TestBash SF 2019 Live Blog: Growing Test Managers

And now… my partner in crime and excellent friend Eric Proegler. I love this man. Little known fact, he is also the baby whisperer

Lets start: Context.
Member of a large company with lots of silos. Regulatory and scrum… but at scale. Growing managers internally to scale

What does he look for while looking for a future manager? (professional skills… not soft skills --> Gets an applause)
huge matrix of skills:

  • planning… everything is deadline driven. But can they keep what is important to the company and maintain relationships?
  • thinking… command of detail, problem solving /critical thinking/ tolerance for ambiguity (a lot of testers really want things spelled out. Managers do not always have this luxury)
  • communication… speaking and listening, writing and story telling/presenting
  • collaboration… can you influence and build the relationships, how is their empathy and emotional intelligence?
  • supervision… you need to be accountable for the team’s work, but you need to be able to delegate and grow your team. coaching and feedback is essential. PM/detect and solve problems/results oriented feedback and measurement.
  • leading… be humble, honest and motivating. Be human. Help them align with the org with what matters to them
  • exemplify… Humility, and help people be willing to be wrong, and learn from that. Welcome feedback, and create a space for it. This needs to be constructive, patient and honest. Need to respect diversity.

So what to look for: Positive signs include

  • Humility
  • Willing to be wrong
  • Effective Pairing - This is interesting. If you can’t pair, then you likely do not have the ability to demonstrate the professional skills needed to lead
  • Trust and Relationships across functions
  • Effective Communicator - Clear and brief
  • Nimble Mind - See multiple angles and articulate 1 point of view

Red Flags

  • Enjoys exerting power
  • Thinks being a manager will help them fix things
  • Wants to have last word or cannot be wrong.

Nurturing Potential

  • Debrief them on projects and meetings - what are they seeing? what are you seeing?
  • Share decision making with them. Some decisions are yours to make, but for the majority, share your ideas, seek out their ideas and make decisions together.
  • Build confidence and counsel patience. Tell them about their potential. Work to understand how they want to work with you? Help them better understand what the steps are and what they can learn to get ready for the opportunity when it comes.

Helping New Managers

  • Give them space, and let them lead.
  • Find ways to let them know feedback is available but not force it… let them request. Do not inflict help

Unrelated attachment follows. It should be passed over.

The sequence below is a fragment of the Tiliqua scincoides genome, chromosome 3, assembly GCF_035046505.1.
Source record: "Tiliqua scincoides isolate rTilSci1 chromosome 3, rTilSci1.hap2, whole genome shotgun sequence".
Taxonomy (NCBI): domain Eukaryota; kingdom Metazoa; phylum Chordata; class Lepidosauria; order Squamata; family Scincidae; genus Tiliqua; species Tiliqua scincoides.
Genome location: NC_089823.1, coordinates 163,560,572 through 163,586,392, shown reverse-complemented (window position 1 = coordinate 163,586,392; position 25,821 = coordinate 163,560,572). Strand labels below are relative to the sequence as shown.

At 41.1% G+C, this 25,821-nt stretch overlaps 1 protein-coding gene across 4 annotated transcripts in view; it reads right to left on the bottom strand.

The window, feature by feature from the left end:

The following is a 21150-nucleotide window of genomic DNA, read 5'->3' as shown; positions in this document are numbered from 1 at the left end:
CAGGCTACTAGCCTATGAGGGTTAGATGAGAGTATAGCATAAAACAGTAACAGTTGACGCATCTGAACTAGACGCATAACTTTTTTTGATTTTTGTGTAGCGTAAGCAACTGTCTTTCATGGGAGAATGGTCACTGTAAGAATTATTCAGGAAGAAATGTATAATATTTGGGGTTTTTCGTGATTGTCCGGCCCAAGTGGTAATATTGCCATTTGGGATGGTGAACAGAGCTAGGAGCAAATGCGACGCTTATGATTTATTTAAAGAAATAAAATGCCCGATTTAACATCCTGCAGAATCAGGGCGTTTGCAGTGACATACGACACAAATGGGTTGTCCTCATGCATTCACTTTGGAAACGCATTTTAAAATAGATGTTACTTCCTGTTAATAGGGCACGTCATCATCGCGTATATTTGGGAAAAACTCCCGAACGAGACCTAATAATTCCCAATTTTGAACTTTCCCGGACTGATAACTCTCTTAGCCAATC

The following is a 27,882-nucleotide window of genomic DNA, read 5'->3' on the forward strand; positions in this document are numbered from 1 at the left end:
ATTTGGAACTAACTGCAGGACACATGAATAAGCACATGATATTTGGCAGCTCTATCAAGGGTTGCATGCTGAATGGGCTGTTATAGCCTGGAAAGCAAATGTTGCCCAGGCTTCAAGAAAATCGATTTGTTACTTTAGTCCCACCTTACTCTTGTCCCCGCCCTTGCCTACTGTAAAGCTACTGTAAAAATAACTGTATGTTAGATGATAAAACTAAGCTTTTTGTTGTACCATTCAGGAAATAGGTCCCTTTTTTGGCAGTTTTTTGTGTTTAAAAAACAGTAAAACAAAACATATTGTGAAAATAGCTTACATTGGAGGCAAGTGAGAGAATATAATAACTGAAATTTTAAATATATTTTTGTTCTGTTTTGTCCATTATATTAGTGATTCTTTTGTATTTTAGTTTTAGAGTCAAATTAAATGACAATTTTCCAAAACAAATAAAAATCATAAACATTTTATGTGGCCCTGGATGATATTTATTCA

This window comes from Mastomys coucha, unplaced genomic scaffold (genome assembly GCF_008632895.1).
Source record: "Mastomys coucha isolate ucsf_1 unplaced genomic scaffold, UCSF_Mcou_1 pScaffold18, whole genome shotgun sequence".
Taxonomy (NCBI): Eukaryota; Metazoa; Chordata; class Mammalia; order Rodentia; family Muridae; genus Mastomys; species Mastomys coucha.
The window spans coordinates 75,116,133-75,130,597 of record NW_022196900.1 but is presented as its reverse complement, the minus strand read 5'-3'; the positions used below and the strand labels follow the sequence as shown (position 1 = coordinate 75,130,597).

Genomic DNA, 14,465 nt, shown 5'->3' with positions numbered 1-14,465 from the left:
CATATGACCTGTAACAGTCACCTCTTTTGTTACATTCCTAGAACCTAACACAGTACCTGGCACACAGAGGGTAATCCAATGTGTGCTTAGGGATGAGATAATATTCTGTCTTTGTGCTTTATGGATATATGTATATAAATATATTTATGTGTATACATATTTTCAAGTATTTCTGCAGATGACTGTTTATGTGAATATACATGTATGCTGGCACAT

• Do not wait for 1:1’s But, have 1:1’s with a rolling agenda. Allow both to contribute to the documentation.

So… what if YOU want to be a manager?

  • First up… why? You get a lot of problems you cannot solve. You have to work with others to solve them. You could make more money as an IC quite honestly.
  • Things can go all sorts of bad ways, re-orgs typically impact managers first. Coach gets fired before the team.
  • Risks of technical skills getting stale

How to prepare for mgmt

  • Get good at coaching. Get good at accepting coaching. Not just positive… build trust and ability to help with constructive coaching
  • Practice reporting. Know how to report back on how projects or tests or whatever went. Get feedback on reporting. Get feedback from multiple sources.
  • Ask for general feedback on how to prepare and really listen to the answers even if you do not like what was shared. Also, pay special attention to what matters to them,.

Questions:
“Do you feel about IC and Manager role combined?” - I feel it is really tough to do and discourage it?
“How involved are you on the day to day as a director?” - I try to keep this with the managers. I keep my connection to my managers to see how they are handling the day to day and know if they need support. Not be there helping them solve them.
“What is the different of a test manager vs an Eng mgr?” - Have not actually had the title of eng manager, but I feel that in testing we have the luxury of having more diverse teams, and testers tend to be required to work more independently collaborating with others, but not tied to the code alone.
“What about managers who also lead technical direction” -> it is super hard to both lead technical direction and build these skills in the team. I have seen some excellent people do this, but it is a rare skill